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  3. Thanks D'Ma and Harvey.Just as while being written, the Bible is still being put to political use.Moses as Biblically depicted likely never existed. He is not a unique Biblical figure in that regard. Anyhow, the Exodus entry at wikipedia is a nice starting point for further inquiry, if so inclined. 'Some Mistakes of Moses' by Ingersoll is interesting also and is online.D'Ma! Discus! Wunderbar!Attention other posters: log in BEFORE writing post or discus will eat it.

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  4. Clearly, if you don't believe that the Abrahamic God depicted in Genesis really exists, this question is pointless. If, however, you choose to see all of the Old Testament as a series of allegorical instructions about how to deal fairly and/or kindly with your fellow human beings, the historical accuracy of the accounts is much less important than the philosophical or moral lessons being taught. Even though I am a non-believer, I continue to find great value in Scripture, and this value is not limited to the Torah. In a sense, I choose to ignore most of those parts dealing with how Man ought to relate to God; I still find great wisdom in much of the rest.As an aside, Netanyahu's remark about Moses having "turned the wrong way", leading the Israelites to the only part of the middle East that has no oil is a very old joke among Jews. I doubt that he is exhibiting any real belief in a literal interpretation of the Bible. If one believes in the Biblical account, it should be obvious that God directed him to "a land of milk and honey" at a time in history when the presence of oil or gas was of no value whatsoever, but arable land certainly was.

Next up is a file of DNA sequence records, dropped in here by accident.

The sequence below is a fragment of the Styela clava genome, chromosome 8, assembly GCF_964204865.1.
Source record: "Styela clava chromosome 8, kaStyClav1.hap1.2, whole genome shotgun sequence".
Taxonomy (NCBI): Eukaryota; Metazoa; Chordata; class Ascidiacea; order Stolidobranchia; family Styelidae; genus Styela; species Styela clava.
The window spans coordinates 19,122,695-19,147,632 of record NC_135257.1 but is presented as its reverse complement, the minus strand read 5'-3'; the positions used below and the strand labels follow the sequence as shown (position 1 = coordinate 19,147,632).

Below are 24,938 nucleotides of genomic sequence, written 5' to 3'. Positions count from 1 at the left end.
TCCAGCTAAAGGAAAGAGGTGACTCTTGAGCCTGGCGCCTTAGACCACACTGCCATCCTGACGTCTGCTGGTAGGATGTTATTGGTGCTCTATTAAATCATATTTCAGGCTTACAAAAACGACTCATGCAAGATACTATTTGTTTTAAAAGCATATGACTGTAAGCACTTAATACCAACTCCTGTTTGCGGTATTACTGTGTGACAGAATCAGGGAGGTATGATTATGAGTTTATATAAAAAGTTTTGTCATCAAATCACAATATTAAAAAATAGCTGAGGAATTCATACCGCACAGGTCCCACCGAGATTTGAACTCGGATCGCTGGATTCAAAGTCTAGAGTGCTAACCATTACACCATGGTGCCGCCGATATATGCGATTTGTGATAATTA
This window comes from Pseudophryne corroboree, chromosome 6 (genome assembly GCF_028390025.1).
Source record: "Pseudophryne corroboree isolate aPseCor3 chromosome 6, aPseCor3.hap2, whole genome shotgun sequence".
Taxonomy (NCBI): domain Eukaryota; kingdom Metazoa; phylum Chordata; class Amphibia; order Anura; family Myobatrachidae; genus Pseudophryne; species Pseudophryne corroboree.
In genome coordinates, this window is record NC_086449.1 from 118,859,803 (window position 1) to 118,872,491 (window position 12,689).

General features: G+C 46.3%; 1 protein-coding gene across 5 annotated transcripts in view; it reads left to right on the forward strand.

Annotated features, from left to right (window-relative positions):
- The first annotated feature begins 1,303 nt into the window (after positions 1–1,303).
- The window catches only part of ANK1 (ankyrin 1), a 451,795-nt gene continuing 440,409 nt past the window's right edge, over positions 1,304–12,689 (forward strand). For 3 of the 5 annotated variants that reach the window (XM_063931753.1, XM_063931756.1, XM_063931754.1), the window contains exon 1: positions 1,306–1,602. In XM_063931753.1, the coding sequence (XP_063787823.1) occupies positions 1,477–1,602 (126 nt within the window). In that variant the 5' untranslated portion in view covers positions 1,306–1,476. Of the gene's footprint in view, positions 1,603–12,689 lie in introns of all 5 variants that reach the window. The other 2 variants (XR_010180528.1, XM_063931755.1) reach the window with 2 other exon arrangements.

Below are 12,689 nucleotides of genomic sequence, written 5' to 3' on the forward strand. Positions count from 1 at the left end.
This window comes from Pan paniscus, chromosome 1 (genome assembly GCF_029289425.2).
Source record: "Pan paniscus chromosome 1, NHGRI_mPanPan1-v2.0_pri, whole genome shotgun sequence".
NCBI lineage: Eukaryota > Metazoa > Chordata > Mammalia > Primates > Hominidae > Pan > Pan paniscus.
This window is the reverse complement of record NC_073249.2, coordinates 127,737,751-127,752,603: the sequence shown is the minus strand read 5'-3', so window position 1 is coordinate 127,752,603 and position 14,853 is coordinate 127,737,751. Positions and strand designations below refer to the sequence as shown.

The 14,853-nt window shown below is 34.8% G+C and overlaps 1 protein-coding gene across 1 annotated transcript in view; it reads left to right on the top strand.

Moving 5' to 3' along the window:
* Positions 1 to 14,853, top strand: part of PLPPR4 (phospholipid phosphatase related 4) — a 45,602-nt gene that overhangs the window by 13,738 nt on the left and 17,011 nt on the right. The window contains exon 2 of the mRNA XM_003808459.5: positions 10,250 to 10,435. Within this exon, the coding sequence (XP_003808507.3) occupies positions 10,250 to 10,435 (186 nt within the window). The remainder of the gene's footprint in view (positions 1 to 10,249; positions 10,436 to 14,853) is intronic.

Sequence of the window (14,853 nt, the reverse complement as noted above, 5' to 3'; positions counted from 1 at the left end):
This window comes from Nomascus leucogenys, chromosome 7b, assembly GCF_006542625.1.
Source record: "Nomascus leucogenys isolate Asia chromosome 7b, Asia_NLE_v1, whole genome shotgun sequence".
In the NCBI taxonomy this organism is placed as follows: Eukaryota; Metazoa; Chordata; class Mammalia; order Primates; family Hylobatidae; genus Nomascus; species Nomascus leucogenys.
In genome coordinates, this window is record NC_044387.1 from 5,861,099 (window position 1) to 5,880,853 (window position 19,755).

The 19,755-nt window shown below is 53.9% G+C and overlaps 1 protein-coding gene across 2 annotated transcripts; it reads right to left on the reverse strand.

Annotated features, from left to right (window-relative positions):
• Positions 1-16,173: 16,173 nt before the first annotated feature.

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  5. I thought I'd give Discus a try because blogger seems to be pretty hungry these days. Plus I like being able to reply directly to the person's comment. It just flows better that way to me. And thanks for the heads up on the wiki Exodus entry and the Ingersoll article. I'm slowly getting around to reading all this material. 🙂

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  6. "As an aside, Netanyahu's remark about Moses having "turned the wrong way", leading the Israelites to the only part of the middle East that has no oil is a very old joke among Jews."I actually kind of wondered about that myself. Sort of like when I make a mistake and say to the person next to me, "why'd you make me do that?". More or less I was wondering if the whole of Genesis is meant to be allegory what implications that has for an Abraham, Isaac, Jacob, promised land, Moses, or any other of the figures that are supposedly patriarchs. "Clearly, if you don't believe that the Abrahamic God depicted in Genesis really exists, this question is pointless."I see your point there. I'm not at all certain of what I believe. I'm kind of on a journey here. Though I am having my doubts about the God depicted in the Bible as the true God.

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  7. Although I realize that these posts generally represent your efforts to reconcile the religious teachings you grew up with to the realities of the Universe you have been recognizing of late, it must become apparent to you that Scripture in general and the New Testament, in particular, are the major source of dissonance between Christianity and common sense. In my experience travelling the same road, trying to understand or econcile the Bible's many inconsistencies with reality only gets in the way. It is much more important to come to conclusions regarding whther any God exists, let alone how one should relate to such a God.